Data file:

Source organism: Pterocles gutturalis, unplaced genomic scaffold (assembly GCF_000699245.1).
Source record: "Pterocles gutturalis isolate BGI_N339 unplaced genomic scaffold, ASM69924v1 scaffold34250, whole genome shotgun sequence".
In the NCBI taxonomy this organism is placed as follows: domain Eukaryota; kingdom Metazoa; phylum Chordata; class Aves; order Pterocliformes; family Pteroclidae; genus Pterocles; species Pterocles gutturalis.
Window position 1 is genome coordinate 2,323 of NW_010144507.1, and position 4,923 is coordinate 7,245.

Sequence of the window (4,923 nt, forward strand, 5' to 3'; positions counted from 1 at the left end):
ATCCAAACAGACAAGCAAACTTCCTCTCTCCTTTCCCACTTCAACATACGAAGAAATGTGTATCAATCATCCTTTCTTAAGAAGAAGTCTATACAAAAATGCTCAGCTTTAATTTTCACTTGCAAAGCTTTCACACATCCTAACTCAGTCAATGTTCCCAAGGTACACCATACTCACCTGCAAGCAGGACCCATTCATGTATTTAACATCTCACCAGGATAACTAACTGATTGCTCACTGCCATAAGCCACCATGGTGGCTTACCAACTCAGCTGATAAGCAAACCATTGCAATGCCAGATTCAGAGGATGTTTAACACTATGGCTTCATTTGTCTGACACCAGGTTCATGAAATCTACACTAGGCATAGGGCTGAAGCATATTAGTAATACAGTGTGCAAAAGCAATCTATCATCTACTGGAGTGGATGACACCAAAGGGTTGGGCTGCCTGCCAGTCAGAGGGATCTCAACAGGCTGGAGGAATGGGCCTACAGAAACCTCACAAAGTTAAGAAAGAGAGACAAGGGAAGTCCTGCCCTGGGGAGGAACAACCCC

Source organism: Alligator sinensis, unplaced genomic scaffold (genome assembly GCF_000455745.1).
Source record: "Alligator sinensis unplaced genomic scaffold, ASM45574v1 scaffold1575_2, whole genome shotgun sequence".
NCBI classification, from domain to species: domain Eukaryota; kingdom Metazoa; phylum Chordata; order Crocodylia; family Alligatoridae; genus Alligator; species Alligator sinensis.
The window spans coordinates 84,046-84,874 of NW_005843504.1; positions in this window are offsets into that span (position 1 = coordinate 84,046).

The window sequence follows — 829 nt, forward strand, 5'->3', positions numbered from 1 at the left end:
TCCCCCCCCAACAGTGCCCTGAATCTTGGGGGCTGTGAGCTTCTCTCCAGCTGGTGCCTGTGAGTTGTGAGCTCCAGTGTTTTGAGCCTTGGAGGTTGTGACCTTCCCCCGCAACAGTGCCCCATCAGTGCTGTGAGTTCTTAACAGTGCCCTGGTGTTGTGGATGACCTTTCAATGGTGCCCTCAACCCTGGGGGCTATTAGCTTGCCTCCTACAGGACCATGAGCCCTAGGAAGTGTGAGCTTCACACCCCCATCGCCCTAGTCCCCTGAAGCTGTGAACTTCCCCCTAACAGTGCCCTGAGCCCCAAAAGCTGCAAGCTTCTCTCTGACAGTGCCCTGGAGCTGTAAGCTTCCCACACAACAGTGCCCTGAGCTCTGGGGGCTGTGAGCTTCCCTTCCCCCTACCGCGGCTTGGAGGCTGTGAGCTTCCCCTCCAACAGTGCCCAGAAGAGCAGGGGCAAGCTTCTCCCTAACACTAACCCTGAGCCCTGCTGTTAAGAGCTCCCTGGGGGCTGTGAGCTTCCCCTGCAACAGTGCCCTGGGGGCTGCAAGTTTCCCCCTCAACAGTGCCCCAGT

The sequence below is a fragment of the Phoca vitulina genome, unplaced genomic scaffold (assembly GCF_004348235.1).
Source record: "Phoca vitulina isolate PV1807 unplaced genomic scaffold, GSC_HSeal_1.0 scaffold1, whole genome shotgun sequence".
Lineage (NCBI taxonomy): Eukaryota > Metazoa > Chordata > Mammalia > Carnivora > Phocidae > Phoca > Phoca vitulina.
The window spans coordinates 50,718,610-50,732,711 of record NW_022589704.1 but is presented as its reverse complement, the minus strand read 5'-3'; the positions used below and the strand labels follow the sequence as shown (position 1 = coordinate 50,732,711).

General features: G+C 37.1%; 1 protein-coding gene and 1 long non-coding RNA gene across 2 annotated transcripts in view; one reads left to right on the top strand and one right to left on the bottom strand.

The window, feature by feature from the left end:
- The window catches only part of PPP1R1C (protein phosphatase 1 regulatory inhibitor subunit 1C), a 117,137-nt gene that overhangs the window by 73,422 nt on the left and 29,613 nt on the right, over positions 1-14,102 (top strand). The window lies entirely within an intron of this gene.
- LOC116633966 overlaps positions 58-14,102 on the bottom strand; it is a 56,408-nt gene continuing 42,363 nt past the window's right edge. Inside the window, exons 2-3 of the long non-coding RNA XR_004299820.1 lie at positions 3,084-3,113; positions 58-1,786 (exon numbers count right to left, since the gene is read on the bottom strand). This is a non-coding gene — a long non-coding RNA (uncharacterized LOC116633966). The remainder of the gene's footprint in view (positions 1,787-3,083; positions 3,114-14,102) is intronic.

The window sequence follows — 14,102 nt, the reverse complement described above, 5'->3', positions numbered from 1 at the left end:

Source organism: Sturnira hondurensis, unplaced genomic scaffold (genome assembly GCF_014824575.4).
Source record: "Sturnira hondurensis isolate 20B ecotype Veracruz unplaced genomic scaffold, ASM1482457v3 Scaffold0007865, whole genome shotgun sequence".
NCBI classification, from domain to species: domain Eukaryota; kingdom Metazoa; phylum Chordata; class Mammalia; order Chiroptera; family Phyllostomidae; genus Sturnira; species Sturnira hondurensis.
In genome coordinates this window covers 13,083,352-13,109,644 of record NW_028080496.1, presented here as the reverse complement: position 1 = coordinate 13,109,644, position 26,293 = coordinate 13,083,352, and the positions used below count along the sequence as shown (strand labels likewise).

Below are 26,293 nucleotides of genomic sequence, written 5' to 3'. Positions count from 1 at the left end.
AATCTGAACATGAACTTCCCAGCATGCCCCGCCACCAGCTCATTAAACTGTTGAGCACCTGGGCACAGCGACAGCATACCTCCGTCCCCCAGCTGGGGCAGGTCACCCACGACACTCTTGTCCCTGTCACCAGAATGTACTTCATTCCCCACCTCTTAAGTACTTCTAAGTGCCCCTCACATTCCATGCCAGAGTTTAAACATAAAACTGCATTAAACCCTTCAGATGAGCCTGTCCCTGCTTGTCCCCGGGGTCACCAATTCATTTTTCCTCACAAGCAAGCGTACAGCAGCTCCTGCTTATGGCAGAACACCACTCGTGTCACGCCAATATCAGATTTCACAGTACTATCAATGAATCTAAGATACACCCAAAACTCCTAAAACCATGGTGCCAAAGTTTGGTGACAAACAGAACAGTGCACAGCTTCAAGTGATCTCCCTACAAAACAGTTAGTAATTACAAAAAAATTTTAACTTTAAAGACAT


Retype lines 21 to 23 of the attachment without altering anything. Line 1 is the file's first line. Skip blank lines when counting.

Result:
The window sequence follows — 14,102 nt, the reverse complement described above, 5'->3', positions numbered from 1 at the left end:

Source organism: Sturnira hondurensis, unplaced genomic scaffold (genome assembly GCF_014824575.4).
Source record: "Sturnira hondurensis isolate 20B ecotype Veracruz unplaced genomic scaffold, ASM1482457v3 Scaffold0007865, whole genome shotgun sequence".